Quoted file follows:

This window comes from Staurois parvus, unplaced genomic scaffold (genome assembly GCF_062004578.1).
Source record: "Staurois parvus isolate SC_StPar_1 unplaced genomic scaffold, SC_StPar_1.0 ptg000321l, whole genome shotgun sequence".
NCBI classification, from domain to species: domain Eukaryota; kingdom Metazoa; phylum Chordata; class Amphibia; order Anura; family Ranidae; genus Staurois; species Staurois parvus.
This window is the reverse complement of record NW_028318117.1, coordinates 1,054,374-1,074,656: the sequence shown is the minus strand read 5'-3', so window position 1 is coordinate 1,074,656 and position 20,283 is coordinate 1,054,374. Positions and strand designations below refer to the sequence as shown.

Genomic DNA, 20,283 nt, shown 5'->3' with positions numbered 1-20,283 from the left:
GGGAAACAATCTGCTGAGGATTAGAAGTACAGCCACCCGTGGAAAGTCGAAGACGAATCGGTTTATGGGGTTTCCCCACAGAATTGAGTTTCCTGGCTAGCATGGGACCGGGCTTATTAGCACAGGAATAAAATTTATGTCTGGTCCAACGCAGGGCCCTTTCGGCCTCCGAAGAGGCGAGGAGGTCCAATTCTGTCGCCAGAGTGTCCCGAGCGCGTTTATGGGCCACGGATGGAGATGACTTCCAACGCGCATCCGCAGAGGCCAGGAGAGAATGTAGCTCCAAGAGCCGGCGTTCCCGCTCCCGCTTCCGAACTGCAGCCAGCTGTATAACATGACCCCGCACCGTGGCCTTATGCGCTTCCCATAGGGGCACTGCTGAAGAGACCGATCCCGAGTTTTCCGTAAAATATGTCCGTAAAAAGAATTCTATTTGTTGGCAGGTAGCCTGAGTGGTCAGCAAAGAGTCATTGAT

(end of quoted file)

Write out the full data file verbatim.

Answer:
This window comes from Staurois parvus, unplaced genomic scaffold (genome assembly GCF_062004578.1).
Source record: "Staurois parvus isolate SC_StPar_1 unplaced genomic scaffold, SC_StPar_1.0 ptg000321l, whole genome shotgun sequence".
NCBI classification, from domain to species: domain Eukaryota; kingdom Metazoa; phylum Chordata; class Amphibia; order Anura; family Ranidae; genus Staurois; species Staurois parvus.
This window is the reverse complement of record NW_028318117.1, coordinates 1,054,374-1,074,656: the sequence shown is the minus strand read 5'-3', so window position 1 is coordinate 1,074,656 and position 20,283 is coordinate 1,054,374. Positions and strand designations below refer to the sequence as shown.

Genomic DNA, 20,283 nt, shown 5'->3' with positions numbered 1-20,283 from the left:
GGGAAACAATCTGCTGAGGATTAGAAGTACAGCCACCCGTGGAAAGTCGAAGACGAATCGGTTTATGGGGTTTCCCCACAGAATTGAGTTTCCTGGCTAGCATGGGACCGGGCTTATTAGCACAGGAATAAAATTTATGTCTGGTCCAACGCAGGGCCCTTTCGGCCTCCGAAGAGGCGAGGAGGTCCAATTCTGTCGCCAGAGTGTCCCGAGCGCGTTTATGGGCCACGGATGGAGATGACTTCCAACGCGCATCCGCAGAGGCCAGGAGAGAATGTAGCTCCAAGAGCCGGCGTTCCCGCTCCCGCTTCCGAACTGCAGCCAGCTGTATAACATGACCCCGCACCGTGGCCTTATGCGCTTCCCATAGGGGCACTGCTGAAGAGACCGATCCCGAGTTTTCCGTAAAATATGTCCGTAAAAAGAATTCTATTTGTTGGCAGGTAGCCTGAGTGGTCAGCAAAGAGTCATTGAT